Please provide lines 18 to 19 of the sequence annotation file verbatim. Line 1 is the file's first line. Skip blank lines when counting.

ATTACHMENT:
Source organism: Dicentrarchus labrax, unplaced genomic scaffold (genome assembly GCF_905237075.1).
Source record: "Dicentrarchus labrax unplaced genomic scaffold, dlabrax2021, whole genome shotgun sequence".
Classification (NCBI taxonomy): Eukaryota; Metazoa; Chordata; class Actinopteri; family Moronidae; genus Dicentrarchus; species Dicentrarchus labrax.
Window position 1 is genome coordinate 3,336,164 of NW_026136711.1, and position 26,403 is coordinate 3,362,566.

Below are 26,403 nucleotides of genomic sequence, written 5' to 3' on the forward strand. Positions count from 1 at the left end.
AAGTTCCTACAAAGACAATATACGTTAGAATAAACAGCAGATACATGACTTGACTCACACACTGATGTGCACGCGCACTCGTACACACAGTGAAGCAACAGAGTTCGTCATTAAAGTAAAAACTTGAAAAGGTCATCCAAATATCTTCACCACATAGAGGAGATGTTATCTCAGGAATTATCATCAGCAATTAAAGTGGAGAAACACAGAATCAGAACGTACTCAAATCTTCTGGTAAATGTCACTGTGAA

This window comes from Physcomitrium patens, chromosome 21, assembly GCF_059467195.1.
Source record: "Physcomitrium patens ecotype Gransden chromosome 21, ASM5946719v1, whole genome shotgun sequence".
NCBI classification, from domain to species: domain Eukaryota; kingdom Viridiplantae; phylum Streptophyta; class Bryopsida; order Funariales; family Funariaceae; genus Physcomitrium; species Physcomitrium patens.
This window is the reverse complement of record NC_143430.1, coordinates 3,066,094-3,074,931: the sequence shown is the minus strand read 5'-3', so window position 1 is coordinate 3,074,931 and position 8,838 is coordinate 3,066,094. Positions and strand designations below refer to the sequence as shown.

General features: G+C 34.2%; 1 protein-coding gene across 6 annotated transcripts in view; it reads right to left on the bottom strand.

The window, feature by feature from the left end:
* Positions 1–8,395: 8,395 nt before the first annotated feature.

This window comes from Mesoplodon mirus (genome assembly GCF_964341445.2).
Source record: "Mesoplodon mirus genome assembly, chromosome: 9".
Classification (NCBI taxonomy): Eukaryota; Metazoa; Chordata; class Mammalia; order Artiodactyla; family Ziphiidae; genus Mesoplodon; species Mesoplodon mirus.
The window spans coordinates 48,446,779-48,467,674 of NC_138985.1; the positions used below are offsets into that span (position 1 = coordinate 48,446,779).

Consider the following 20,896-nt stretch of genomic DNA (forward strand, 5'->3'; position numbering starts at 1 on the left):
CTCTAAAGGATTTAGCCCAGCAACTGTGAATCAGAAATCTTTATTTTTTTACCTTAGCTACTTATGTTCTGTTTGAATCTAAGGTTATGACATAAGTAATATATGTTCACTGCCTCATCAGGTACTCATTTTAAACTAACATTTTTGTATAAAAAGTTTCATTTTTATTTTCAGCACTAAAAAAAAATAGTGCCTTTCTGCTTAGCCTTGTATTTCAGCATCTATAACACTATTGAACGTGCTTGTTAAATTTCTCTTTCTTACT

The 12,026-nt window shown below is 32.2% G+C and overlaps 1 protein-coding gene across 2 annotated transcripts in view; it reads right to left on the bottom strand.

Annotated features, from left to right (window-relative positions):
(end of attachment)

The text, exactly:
Consider the following 20,896-nt stretch of genomic DNA (forward strand, 5'->3'; position numbering starts at 1 on the left):
CTCTAAAGGATTTAGCCCAGCAACTGTGAATCAGAAATCTTTATTTTTTTACCTTAGCTACTTATGTTCTGTTTGAATCTAAGGTTATGACATAAGTAATATATGTTCACTGCCTCATCAGGTACTCATTTTAAACTAACATTTTTGTATAAAAAGTTTCATTTTTATTTTCAGCACTAAAAAAAAATAGTGCCTTTCTGCTTAGCCTTGTATTTCAGCATCTATAACACTATTGAACGTGCTTGTTAAATTTCTCTTTCTTACT